The data concerning milk yield was obtained from milking system of milking parlour (Westfalia Company). The condition of cows that were included in the experiment was determined using BCS method (1–5 points, 0.25 point range) at the first day of the experiment, and in 1st, 3rd and 10th week of lactation.

Basic statistical parameters of the results (means, standard deviations) in individual groups were worked out using the Statgraphics ver. 5.0 software. The significance of differences between the experimental factors was determined by Duncan's test.


The condition of cows in both groups before parturition was even (Table 2). A successive, significant decrease (P<0.01) in the condition, until 10th week of lactation, was observed after the parturition. It was 0.8 point in the control group, and 0.67 point in the experimental one. No statistical differences in milk yield of analysed cows were observed (Fig. 1). Mean daily milk yield of the cows from the control group was slightly lower (37.94 kg) when compared to the cows from the experimental group (39.17 kg) until the 10th week of lactation.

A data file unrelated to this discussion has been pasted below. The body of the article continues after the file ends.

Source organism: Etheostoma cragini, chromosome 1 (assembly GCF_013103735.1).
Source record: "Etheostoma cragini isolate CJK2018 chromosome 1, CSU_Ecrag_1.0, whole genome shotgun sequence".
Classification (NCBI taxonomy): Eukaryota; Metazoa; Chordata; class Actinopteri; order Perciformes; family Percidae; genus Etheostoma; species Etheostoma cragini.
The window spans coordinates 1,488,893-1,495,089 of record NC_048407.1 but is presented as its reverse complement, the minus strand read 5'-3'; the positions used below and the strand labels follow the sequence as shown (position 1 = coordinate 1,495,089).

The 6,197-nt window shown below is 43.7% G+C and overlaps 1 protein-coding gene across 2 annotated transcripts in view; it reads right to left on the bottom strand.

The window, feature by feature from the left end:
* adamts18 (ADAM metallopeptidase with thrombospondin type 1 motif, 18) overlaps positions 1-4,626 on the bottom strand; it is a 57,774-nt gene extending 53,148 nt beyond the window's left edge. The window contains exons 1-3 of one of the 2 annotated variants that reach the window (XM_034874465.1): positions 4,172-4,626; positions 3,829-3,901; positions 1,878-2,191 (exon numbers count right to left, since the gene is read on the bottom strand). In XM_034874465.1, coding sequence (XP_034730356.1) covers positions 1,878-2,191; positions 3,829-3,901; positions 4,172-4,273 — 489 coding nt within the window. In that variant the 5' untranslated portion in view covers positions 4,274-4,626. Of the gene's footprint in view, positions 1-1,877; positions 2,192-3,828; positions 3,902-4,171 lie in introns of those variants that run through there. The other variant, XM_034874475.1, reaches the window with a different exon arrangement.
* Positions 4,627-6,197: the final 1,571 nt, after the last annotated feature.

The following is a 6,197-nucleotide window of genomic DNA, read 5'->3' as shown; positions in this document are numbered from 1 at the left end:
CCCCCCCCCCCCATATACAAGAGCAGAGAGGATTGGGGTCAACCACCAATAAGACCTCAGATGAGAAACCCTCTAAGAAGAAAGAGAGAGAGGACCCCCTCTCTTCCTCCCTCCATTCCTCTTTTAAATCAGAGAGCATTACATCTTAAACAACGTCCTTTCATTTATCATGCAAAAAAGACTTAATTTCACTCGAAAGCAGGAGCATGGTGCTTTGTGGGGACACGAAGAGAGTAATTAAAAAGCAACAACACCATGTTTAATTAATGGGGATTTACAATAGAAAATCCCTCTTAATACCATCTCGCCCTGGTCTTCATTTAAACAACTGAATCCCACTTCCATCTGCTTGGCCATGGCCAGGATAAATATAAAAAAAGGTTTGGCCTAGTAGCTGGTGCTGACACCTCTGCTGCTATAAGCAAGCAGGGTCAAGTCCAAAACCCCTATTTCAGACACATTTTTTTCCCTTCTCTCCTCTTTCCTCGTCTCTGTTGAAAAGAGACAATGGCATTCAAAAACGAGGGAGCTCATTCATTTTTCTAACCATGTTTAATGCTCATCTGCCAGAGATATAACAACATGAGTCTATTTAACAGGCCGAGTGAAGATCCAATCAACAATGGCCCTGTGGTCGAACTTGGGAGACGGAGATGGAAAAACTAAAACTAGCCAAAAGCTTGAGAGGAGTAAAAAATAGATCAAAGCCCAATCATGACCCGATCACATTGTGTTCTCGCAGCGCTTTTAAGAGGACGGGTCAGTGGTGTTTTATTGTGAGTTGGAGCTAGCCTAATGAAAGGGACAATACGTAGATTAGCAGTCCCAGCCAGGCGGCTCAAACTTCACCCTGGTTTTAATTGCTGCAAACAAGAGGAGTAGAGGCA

Table 2. Estimation of cows' condition score based on the BCS method (points), ( ± s)


Estimation term

1 week a.p.

Period of lactation

1 week

3 week

10 week

Control (n = 12)





(n = 12)





1 cows were fed 300 ml/d of glycerin added to TMR from week before calving until 21 days after calving
a – statistically significant differences between prepartum and postpartum period, p≤0.05
A, B – statistically significant differences between prepartum and postpartum period, p≤0.01
* – statistically significant differences between groups p≤0.05

Fig. 1. Milk yield of cows in the first weeks of lactation